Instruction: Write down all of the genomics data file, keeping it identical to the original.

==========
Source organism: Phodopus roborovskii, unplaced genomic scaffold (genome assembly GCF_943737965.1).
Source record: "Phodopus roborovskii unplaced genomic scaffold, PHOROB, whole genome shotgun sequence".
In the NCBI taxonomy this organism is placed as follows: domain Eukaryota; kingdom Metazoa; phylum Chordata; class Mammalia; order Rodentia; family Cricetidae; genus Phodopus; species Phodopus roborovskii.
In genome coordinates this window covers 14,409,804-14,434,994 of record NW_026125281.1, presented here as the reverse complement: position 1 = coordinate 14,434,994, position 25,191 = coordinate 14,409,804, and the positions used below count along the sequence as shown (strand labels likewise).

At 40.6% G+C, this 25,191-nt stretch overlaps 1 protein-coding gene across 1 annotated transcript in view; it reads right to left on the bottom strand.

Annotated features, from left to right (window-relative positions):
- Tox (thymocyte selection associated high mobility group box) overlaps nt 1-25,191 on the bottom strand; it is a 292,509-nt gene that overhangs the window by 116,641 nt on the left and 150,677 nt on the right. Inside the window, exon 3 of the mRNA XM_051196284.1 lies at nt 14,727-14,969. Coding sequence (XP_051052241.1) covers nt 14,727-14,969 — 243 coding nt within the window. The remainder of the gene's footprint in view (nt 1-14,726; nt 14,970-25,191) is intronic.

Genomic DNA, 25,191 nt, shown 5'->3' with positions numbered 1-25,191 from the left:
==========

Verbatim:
Source organism: Phodopus roborovskii, unplaced genomic scaffold (genome assembly GCF_943737965.1).
Source record: "Phodopus roborovskii unplaced genomic scaffold, PHOROB, whole genome shotgun sequence".
In the NCBI taxonomy this organism is placed as follows: domain Eukaryota; kingdom Metazoa; phylum Chordata; class Mammalia; order Rodentia; family Cricetidae; genus Phodopus; species Phodopus roborovskii.
In genome coordinates this window covers 14,409,804-14,434,994 of record NW_026125281.1, presented here as the reverse complement: position 1 = coordinate 14,434,994, position 25,191 = coordinate 14,409,804, and the positions used below count along the sequence as shown (strand labels likewise).

At 40.6% G+C, this 25,191-nt stretch overlaps 1 protein-coding gene across 1 annotated transcript in view; it reads right to left on the bottom strand.

Annotated features, from left to right (window-relative positions):
- Tox (thymocyte selection associated high mobility group box) overlaps nt 1-25,191 on the bottom strand; it is a 292,509-nt gene that overhangs the window by 116,641 nt on the left and 150,677 nt on the right. Inside the window, exon 3 of the mRNA XM_051196284.1 lies at nt 14,727-14,969. Coding sequence (XP_051052241.1) covers nt 14,727-14,969 — 243 coding nt within the window. The remainder of the gene's footprint in view (nt 1-14,726; nt 14,970-25,191) is intronic.

Genomic DNA, 25,191 nt, shown 5'->3' with positions numbered 1-25,191 from the left: